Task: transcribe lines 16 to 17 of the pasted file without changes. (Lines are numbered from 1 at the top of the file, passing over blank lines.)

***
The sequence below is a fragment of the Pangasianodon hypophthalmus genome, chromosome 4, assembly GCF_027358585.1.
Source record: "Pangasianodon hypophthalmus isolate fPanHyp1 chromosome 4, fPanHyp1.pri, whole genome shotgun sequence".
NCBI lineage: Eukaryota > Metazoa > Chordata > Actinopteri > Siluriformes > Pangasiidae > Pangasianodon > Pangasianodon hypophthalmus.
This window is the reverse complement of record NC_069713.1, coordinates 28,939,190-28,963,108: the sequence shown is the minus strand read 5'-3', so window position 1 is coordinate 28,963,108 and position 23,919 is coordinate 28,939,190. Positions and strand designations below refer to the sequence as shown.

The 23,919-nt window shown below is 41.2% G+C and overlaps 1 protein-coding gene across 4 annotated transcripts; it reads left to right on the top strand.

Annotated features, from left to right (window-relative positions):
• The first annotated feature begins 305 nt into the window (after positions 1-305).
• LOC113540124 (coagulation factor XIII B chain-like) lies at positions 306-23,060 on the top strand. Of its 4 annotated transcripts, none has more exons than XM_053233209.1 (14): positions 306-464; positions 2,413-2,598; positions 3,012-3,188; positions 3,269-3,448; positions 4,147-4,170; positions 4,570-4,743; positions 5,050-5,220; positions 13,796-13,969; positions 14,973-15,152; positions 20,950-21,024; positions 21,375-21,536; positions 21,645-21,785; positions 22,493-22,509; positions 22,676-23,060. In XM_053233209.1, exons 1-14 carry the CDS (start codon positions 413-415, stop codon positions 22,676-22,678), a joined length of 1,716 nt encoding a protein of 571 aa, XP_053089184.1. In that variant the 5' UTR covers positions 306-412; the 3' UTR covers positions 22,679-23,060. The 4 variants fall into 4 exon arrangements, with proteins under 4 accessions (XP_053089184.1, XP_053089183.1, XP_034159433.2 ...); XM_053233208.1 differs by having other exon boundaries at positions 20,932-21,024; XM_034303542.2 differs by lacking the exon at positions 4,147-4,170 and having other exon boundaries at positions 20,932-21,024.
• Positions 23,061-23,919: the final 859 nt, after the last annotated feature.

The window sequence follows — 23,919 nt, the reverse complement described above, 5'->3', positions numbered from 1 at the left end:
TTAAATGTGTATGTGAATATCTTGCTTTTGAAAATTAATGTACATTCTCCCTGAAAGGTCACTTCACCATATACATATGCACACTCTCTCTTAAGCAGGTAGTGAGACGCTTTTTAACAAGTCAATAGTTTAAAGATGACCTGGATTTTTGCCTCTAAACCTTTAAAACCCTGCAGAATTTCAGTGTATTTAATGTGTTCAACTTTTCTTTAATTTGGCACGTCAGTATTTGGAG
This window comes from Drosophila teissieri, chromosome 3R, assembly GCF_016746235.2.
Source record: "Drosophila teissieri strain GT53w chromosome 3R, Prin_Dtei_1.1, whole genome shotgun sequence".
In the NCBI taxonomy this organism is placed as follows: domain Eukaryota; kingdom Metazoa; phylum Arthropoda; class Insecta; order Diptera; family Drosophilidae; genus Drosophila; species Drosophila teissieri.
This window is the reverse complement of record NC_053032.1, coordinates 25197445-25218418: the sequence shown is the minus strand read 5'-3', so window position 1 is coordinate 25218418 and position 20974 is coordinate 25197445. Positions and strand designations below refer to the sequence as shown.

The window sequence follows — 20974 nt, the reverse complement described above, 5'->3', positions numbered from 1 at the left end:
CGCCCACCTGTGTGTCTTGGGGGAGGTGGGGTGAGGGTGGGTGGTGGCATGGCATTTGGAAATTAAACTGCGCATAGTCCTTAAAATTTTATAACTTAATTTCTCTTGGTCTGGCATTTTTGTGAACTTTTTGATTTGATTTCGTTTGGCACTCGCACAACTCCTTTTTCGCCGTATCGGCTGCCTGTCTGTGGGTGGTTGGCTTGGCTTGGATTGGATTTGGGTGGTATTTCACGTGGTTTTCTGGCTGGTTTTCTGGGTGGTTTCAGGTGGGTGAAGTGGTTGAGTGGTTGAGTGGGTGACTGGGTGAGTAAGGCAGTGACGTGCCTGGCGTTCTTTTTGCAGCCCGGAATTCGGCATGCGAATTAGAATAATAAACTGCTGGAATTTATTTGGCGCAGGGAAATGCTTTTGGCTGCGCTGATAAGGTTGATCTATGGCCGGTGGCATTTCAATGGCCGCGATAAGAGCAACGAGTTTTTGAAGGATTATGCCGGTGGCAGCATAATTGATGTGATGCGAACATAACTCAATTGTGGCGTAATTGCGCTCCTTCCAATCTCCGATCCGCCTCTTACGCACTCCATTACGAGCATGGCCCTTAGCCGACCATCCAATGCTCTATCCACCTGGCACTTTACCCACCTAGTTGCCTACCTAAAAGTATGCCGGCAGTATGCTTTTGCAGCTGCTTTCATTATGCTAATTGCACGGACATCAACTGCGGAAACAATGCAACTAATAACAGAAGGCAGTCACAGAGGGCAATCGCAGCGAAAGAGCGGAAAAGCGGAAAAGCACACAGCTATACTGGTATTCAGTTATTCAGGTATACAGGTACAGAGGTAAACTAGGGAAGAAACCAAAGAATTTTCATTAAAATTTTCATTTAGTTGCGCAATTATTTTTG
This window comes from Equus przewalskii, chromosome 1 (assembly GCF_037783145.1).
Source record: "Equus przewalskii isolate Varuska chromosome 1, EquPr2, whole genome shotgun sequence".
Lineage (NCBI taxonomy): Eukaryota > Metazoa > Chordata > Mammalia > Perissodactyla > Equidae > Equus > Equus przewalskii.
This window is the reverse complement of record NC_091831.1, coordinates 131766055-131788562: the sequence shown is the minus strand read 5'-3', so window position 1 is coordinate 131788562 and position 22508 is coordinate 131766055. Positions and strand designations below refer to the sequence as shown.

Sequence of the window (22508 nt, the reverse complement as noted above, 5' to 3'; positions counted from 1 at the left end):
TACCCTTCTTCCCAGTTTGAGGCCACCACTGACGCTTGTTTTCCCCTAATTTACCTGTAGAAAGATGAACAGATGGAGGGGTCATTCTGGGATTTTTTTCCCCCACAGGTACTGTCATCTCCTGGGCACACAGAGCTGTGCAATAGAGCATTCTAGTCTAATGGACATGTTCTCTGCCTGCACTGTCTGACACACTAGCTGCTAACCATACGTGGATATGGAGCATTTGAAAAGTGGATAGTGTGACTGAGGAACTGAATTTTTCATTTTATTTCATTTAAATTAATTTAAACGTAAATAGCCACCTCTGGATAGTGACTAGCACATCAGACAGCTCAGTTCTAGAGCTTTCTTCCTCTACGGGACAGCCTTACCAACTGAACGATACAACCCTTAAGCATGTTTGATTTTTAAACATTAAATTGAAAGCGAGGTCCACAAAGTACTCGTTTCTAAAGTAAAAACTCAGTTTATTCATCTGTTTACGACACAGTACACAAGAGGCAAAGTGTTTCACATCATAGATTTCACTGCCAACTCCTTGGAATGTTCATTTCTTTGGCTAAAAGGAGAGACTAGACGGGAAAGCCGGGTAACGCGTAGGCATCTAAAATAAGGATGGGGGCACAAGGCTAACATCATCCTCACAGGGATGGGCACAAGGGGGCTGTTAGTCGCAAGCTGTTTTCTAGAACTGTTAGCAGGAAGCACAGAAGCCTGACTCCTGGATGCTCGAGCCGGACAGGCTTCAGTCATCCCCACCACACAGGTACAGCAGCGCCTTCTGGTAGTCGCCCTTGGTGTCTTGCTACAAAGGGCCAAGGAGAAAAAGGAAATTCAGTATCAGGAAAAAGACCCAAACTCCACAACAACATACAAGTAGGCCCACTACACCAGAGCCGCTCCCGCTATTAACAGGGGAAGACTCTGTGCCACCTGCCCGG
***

The window sequence follows — 20974 nt, the reverse complement described above, 5'->3', positions numbered from 1 at the left end:
CGCCCACCTGTGTGTCTTGGGGGAGGTGGGGTGAGGGTGGGTGGTGGCATGGCATTTGGAAATTAAACTGCGCATAGTCCTTAAAATTTTATAACTTAATTTCTCTTGGTCTGGCATTTTTGTGAACTTTTTGATTTGATTTCGTTTGGCACTCGCACAACTCCTTTTTCGCCGTATCGGCTGCCTGTCTGTGGGTGGTTGGCTTGGCTTGGATTGGATTTGGGTGGTATTTCACGTGGTTTTCTGGCTGGTTTTCTGGGTGGTTTCAGGTGGGTGAAGTGGTTGAGTGGTTGAGTGGGTGACTGGGTGAGTAAGGCAGTGACGTGCCTGGCGTTCTTTTTGCAGCCCGGAATTCGGCATGCGAATTAGAATAATAAACTGCTGGAATTTATTTGGCGCAGGGAAATGCTTTTGGCTGCGCTGATAAGGTTGATCTATGGCCGGTGGCATTTCAATGGCCGCGATAAGAGCAACGAGTTTTTGAAGGATTATGCCGGTGGCAGCATAATTGATGTGATGCGAACATAACTCAATTGTGGCGTAATTGCGCTCCTTCCAATCTCCGATCCGCCTCTTACGCACTCCATTACGAGCATGGCCCTTAGCCGACCATCCAATGCTCTATCCACCTGGCACTTTACCCACCTAGTTGCCTACCTAAAAGTATGCCGGCAGTATGCTTTTGCAGCTGCTTTCATTATGCTAATTGCACGGACATCAACTGCGGAAACAATGCAACTAATAACAGAAGGCAGTCACAGAGGGCAATCGCAGCGAAAGAGCGGAAAAGCGGAAAAGCACACAGCTATACTGGTATTCAGTTATTCAGGTATACAGGTACAGAGGTAAACTAGGGAAGAAACCAAAGAATTTTCATTAAAATTTTCATTTAGTTGCGCAATTATTTTTG